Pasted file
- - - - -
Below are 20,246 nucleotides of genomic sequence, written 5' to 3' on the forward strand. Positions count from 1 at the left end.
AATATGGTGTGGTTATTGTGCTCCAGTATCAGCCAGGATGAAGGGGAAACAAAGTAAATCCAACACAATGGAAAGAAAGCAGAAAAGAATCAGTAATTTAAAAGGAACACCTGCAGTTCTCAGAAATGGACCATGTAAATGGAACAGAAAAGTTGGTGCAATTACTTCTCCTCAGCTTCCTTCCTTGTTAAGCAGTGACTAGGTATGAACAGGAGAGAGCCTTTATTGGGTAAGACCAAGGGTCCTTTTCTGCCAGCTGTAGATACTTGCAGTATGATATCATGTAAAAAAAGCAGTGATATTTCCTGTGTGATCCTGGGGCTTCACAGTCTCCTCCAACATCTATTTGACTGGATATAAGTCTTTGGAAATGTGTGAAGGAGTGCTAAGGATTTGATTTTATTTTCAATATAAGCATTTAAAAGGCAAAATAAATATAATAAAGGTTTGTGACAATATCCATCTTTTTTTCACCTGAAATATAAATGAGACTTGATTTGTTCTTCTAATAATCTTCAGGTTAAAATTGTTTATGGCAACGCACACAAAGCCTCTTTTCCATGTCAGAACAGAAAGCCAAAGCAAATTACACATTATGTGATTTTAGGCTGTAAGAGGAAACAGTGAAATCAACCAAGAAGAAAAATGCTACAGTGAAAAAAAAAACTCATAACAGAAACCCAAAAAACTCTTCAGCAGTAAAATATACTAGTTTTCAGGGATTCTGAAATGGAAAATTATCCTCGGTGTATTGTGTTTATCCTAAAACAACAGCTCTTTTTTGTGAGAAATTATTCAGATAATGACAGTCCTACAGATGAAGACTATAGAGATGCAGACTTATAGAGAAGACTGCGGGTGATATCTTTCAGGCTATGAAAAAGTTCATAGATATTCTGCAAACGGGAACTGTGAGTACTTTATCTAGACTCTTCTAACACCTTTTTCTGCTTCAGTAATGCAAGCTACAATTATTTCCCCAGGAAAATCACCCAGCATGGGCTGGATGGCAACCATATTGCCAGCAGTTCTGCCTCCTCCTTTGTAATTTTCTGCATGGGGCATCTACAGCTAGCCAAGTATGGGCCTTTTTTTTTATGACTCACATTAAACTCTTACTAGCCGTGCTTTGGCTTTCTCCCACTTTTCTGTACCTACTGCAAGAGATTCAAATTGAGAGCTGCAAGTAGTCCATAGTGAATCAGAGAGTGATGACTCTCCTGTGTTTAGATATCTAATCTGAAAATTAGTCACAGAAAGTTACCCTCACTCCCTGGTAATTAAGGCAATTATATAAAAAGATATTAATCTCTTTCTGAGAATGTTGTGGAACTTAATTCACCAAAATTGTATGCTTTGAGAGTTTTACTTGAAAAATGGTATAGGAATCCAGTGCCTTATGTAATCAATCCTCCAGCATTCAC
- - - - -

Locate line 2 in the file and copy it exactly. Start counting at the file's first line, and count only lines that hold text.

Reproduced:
AATATGGTGTGGTTATTGTGCTCCAGTATCAGCCAGGATGAAGGGGAAACAAAGTAAATCCAACACAATGGAAAGAAAGCAGAAAAGAATCAGTAATTTAAAAGGAACACCTGCAGTTCTCAGAAATGGACCATGTAAATGGAACAGAAAAGTTGGTGCAATTACTTCTCCTCAGCTTCCTTCCTTGTTAAGCAGTGACTAGGTATGAACAGGAGAGAGCCTTTATTGGGTAAGACCAAGGGTCCTTTTCTGCCAGCTGTAGATACTTGCAGTATGATATCATGTAAAAAAAGCAGTGATATTTCCTGTGTGATCCTGGGGCTTCACAGTCTCCTCCAACATCTATTTGACTGGATATAAGTCTTTGGAAATGTGTGAAGGAGTGCTAAGGATTTGATTTTATTTTCAATATAAGCATTTAAAAGGCAAAATAAATATAATAAAGGTTTGTGACAATATCCATCTTTTTTTCACCTGAAATATAAATGAGACTTGATTTGTTCTTCTAATAATCTTCAGGTTAAAATTGTTTATGGCAACGCACACAAAGCCTCTTTTCCATGTCAGAACAGAAAGCCAAAGCAAATTACACATTATGTGATTTTAGGCTGTAAGAGGAAACAGTGAAATCAACCAAGAAGAAAAATGCTACAGTGAAAAAAAAAACTCATAACAGAAACCCAAAAAACTCTTCAGCAGTAAAATATACTAGTTTTCAGGGATTCTGAAATGGAAAATTATCCTCGGTGTATTGTGTTTATCCTAAAACAACAGCTCTTTTTTGTGAGAAATTATTCAGATAATGACAGTCCTACAGATGAAGACTATAGAGATGCAGACTTATAGAGAAGACTGCGGGTGATATCTTTCAGGCTATGAAAAAGTTCATAGATATTCTGCAAACGGGAACTGTGAGTACTTTATCTAGACTCTTCTAACACCTTTTTCTGCTTCAGTAATGCAAGCTACAATTATTTCCCCAGGAAAATCACCCAGCATGGGCTGGATGGCAACCATATTGCCAGCAGTTCTGCCTCCTCCTTTGTAATTTTCTGCATGGGGCATCTACAGCTAGCCAAGTATGGGCCTTTTTTTTTATGACTCACATTAAACTCTTACTAGCCGTGCTTTGGCTTTCTCCCACTTTTCTGTACCTACTGCAAGAGATTCAAATTGAGAGCTGCAAGTAGTCCATAGTGAATCAGAGAGTGATGACTCTCCTGTGTTTAGATATCTAATCTGAAAATTAGTCACAGAAAGTTACCCTCACTCCCTGGTAATTAAGGCAATTATATAAAAAGATATTAATCTCTTTCTGAGAATGTTGTGGAACTTAATTCACCAAAATTGTATGCTTTGAGAGTTTTACTTGAAAAATGGTATAGGAATCCAGTGCCTTATGTAATCAATCCTCCAGCATTCAC